Green Book is a film designed to win awards. At September’s Toronto International Film Festival, one screening garnered exultant praise from a crowd on its feet. After I took in the predominantly white audience’s reaction to the “feel-good” movie about a virtuosic black pianist (Mahershala Ali) touring the Deep South during the height of Jim Crow-era America with his white driver and pseudo-bodyguard (Viggo Mortensen), it seemed obvious that the film would win the festival’s coveted People’s Choice Award (which it did). My audience was enraptured, laughing heartily through every joke, including a questionable one that uses a racial slur against Chinese immigrants. The roaring standing ovation as the filmmakers walked on stage confirmed it – Toronto was sold.
The irony, of course, being that a feel-good film about race relations during one of America’s darkest periods is an inherently antithetical concept.
Director Peter Farrelly’s source material was based on the very real friendship between Dr. Don Shirley and Tony (Tony Lip) Vallelonga, but that doesn’t save his film from falling into the canon of preachy white-saviour movies that crop up every so often in American cinema. These films win audience awards and dominate the box office because they offer relief, and ease – appealing directly to white audiences who want to feel socially conscious without being challenged.
It’s why Green Book is currently on the lips of many more people than, for instance, George Tillman Jr.'s The Hate U Give – another commercial film dealing with race in the United States, albeit in a more modern context, which tells an unsettling story that pushes the audience to scrutinize its own complicity.
Green Book aligns much more readily with The Blind Side, The Help and, most recently, Hidden Figures. All are based on real-life events involving black characters, and all centre on white-saviour heroes. In Green Book, it’s Tony, who unlearns the dominant racist ideology of the time period to see his black boss as just another person. He often physically saves Don from violence enacted by other white people. They grow closer as friends, but still there’s a disconnect between their worlds that the film itself isn’t interested in wrestling with.
Green Book takes place during an era of segregation in the Deep South, but is told entirely through a white lens. When Don isn’t permitted to use the bathroom at one of the lavish mansions he’s invited to play at – and instead told to use the outhouse for the black staff – Tony brazenly asks why he puts up with such discrimination. We never know so plainly what Don is thinking. Much of the film is told from the point of view of a white man witnessing obscene and overt racism for the first time. It’s a glimpse into the world of Don and those like him, but only through Tony’s eyes.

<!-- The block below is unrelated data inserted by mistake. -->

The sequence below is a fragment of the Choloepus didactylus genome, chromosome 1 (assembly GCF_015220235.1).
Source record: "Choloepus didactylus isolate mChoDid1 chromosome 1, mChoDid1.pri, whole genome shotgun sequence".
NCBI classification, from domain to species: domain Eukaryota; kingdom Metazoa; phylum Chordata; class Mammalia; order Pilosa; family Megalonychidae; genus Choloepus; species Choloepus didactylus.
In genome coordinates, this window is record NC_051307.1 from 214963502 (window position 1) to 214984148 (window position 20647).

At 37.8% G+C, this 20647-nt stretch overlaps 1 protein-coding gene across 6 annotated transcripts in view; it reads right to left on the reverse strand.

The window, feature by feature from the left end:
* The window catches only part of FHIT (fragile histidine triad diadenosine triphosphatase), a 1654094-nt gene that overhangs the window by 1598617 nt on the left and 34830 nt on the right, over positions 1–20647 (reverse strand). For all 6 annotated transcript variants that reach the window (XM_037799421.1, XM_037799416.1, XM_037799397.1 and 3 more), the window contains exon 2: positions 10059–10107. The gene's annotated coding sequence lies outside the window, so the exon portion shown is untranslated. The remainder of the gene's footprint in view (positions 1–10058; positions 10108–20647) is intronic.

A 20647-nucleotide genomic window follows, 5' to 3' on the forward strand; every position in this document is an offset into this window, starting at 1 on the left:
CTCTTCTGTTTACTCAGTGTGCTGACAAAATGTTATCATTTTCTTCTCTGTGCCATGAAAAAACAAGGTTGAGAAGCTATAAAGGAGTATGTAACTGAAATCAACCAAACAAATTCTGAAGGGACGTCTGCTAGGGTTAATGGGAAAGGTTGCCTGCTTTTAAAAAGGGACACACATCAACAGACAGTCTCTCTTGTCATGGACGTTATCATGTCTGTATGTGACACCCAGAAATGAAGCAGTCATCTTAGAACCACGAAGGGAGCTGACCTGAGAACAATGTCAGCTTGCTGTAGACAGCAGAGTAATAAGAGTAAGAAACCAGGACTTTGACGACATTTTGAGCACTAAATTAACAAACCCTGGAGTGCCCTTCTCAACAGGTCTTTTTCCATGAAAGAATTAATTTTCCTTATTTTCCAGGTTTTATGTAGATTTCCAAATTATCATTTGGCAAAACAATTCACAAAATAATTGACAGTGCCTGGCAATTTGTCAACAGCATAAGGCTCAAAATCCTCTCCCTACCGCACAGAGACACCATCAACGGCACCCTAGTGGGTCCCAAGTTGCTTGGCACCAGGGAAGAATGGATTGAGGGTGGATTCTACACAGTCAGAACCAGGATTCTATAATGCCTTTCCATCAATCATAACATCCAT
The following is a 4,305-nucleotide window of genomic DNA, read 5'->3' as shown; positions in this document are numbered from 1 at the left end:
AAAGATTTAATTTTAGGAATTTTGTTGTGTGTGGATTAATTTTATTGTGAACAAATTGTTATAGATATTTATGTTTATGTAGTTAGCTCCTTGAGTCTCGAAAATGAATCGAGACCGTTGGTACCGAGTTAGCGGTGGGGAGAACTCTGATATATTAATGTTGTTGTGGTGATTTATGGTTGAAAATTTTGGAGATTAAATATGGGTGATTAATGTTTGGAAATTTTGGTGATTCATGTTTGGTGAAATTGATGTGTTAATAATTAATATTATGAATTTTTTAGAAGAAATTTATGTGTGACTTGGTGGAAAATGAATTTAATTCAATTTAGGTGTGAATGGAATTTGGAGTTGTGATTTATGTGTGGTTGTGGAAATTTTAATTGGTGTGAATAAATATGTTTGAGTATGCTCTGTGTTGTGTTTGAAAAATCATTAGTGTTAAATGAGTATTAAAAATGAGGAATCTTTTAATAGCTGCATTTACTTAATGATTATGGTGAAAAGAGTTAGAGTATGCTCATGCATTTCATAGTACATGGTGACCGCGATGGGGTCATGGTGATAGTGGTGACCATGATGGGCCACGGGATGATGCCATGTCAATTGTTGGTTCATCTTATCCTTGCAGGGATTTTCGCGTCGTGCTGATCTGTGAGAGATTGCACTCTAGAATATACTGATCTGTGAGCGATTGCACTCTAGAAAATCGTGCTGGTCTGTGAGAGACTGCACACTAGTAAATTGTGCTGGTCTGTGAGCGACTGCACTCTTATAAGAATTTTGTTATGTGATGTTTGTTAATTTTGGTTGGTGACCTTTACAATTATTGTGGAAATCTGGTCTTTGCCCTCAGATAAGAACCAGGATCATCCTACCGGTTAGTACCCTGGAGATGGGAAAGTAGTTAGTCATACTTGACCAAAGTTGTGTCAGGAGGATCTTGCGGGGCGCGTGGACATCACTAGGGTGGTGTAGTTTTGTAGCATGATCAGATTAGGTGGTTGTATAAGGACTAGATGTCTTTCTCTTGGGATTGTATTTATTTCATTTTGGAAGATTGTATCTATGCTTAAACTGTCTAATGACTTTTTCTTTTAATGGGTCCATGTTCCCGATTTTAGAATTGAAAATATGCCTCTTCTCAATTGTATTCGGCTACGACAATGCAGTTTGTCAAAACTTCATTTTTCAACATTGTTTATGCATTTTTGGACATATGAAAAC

During the press run for Steve McQueen’s Widows at TIFF this year, Viola Davis told The New York Times that her only career regret was agreeing to star in The Help, the 2011 film about a young white woman in 1960s Mississippi who writes a book about the inner lives of the black maids who keep the community running. “I just felt that at the end of the day that it wasn’t the voices of the maids that were heard," she said. "I know Aibileen. I know Minny. They’re my grandma. They’re my mom. And I know that if you do a movie where the whole premise is, I want to know what it feels like to work for white people and to bring up children in 1963, I want to hear how you really feel about it. I never heard that in the course of the movie.”
Similarly, Green Book’s Don is a passive protagonist; we rarely get to know how he really feels about anything. This framing means crucial moments of depth are lost.
There is a tension bubbling beneath the surface of the film from the first moment Tony challenges Don’s blackness by calling himself “more black” for knowing a Little Richard song that Don had never heard of. The climax of this tension breaks when Don gets out of the car in the rain after being refused access to the bathroom at the mansion and he pleads, “If I’m not white enough and I’m not black enough, then what am I?”
The scene ends shortly after, the film satisfied that briefly bringing up the question of Don’s inner identity conflict is enough. Here was the opportunity to explore what it feels like to exist in a society that simultaneously accepts and rejects parts of your identity based on the colour of your skin. But fully exploring that concept would require Farrelly and his two white co-writers to centre Don in a way they hadn’t accomplished. The movie’s overall tone of levity above everything else prevents it from exploring anything too deeply – including Don’s struggle for belonging, as well as his queerness, which is never revisited after it’s first noted.
Green Book is not a “bad film," but it could have been so much more – and it’s yet another white-saviour film with misguided intentions that adds to the erasure of black peoples’ own agency throughout history.
We all need to be active viewers who question the cinema we consume – even when it’s a film that gets widespread, unchecked acclaim.